Clinton National Airport officials begin planning for a possible hotel

by Kerri Jackson Case ([email protected]) 395 views 

After the first of the year, the Clinton National Airport will begin requesting qualifications from developers for a potential hotel on airport property as well as a gas station and convenience store.

Executive Director Ronald Mathieu told the commissioners at the October monthly meeting Tuesday morning that over the past few months, the airport had received several unsolicited inquiries about projects on currently undeveloped land owned by the airport just off Roosevelt Road. Since a hotel is part of the long-range plan for the airport, he suggested the commission authorize a more formal process to see what options are available.

Mathieu suggested opening up the RFQ in December and begin sorting through bids by February. But Commissioner Bob East expressed concern about the pace of the project, though he acknowledged his term would be expired before any decisions were made about the project. By verbal agreement, at the suggestion of Vice Chair Virgil Miller, the commission decided to wait until after the holidays when new 2016 members would be seated to proceed.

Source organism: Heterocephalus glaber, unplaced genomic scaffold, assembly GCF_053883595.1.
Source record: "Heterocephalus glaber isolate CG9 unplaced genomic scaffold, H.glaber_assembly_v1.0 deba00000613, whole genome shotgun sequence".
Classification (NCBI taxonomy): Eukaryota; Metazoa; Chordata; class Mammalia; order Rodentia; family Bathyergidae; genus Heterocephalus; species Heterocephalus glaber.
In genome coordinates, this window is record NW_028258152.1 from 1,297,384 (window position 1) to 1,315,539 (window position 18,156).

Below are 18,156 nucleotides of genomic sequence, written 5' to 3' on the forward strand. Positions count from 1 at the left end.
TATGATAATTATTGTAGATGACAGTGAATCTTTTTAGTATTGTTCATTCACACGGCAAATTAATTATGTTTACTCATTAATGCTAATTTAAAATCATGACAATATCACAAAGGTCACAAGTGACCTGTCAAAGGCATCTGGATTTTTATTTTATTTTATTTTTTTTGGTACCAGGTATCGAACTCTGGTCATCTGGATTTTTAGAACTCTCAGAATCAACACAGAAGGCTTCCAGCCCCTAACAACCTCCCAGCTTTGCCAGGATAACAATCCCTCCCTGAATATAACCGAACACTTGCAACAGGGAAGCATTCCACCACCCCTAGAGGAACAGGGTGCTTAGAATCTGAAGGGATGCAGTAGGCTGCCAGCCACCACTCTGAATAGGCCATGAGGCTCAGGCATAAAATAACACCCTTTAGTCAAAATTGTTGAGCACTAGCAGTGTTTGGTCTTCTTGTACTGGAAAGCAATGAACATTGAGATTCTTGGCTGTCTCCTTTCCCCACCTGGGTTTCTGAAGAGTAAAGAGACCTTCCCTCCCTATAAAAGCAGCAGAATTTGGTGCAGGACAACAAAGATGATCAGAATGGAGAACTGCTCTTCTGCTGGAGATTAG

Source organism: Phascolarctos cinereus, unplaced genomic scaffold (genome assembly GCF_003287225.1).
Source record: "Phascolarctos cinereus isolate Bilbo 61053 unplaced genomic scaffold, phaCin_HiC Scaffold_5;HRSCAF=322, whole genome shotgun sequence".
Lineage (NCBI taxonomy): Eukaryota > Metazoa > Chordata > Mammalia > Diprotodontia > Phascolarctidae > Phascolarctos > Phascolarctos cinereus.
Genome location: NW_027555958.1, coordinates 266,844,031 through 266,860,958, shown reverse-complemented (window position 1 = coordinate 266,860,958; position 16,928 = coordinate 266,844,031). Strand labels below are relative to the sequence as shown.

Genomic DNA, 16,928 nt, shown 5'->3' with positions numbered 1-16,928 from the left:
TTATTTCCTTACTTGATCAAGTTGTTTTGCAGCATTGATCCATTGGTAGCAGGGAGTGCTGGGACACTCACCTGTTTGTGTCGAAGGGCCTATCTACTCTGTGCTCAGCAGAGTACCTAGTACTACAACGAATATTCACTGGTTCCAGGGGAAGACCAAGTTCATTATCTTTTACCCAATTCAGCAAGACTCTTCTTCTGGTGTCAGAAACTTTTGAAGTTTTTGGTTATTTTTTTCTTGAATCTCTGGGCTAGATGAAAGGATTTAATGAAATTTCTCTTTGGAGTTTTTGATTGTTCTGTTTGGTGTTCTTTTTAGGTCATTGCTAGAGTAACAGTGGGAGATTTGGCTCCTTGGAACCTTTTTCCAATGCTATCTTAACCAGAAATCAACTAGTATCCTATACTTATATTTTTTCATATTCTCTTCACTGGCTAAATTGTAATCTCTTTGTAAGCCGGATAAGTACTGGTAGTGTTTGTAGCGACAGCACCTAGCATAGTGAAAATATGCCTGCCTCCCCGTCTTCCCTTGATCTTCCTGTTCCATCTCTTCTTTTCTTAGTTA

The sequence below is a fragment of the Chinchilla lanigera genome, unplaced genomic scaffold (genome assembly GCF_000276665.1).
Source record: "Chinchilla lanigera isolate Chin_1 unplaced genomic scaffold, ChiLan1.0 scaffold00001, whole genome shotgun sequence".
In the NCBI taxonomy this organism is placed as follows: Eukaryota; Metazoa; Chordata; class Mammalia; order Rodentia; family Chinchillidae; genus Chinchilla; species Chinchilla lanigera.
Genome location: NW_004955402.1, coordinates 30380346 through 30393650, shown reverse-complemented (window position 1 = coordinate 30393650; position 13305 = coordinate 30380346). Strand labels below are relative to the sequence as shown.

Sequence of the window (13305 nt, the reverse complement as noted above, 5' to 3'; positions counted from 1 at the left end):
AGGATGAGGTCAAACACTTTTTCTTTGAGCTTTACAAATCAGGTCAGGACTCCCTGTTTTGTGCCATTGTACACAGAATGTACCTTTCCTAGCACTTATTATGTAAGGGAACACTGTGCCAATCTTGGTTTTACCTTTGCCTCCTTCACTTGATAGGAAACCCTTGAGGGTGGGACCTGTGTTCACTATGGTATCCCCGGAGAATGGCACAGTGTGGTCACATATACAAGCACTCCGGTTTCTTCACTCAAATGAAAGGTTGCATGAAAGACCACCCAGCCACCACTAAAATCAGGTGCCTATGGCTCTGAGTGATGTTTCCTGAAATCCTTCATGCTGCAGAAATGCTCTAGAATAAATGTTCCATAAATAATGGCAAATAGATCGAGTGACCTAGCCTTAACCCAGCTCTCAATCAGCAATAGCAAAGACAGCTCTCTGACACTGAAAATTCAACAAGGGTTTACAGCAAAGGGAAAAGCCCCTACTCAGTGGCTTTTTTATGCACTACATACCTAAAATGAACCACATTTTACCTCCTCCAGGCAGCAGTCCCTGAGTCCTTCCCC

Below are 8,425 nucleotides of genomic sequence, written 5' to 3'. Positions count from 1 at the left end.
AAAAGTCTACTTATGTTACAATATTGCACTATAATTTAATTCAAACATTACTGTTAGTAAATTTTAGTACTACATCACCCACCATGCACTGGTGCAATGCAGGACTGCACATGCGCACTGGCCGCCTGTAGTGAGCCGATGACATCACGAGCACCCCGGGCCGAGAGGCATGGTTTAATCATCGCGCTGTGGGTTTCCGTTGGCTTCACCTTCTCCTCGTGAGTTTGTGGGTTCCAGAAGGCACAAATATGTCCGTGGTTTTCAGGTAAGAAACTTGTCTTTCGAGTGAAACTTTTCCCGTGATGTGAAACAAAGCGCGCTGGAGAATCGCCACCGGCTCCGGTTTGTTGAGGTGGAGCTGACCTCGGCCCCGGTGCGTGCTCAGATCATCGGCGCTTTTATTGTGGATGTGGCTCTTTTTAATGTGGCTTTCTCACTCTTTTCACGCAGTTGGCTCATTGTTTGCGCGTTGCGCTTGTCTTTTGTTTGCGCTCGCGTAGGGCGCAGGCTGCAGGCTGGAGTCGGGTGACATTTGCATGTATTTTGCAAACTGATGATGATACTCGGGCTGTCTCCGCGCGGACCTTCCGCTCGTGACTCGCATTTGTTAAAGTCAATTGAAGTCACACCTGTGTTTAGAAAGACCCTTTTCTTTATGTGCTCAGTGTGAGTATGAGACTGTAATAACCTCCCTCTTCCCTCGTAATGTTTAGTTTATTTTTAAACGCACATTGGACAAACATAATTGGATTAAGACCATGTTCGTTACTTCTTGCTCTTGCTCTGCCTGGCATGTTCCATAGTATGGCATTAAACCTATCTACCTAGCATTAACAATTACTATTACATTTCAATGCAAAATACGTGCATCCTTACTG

Mathieu stated that hotels who have spoken to staff have expressed more interest in picking up the Interstate traffic from the exit off I-440 than the airport traffic, but hoped to find a proposal that would take into account the airport’s long-term needs as well as offer another non-flight revenue stream.

For the second month in a row, the number of total passengers in the airport was up compared to the same month last year. There were 186,965 travelers in October 2015, up 1,708 from October 2014 or 0.92%. However, the airport is still down in overall passengers for the year by 5.2%.

American Eagle (29.995), Southwest Airlines (26.81%) and Delta Airlines (25.64%) held the majority of the market share in October.

Miller said he was “excited” about the rising number of passengers. T.J. Williams, Director of Air Service Development, told the commission that weather was better in September and October of this year than last, causing fewer cancellations and the airlines were flying larger planes with more passengers, which accounts for the slight uptick.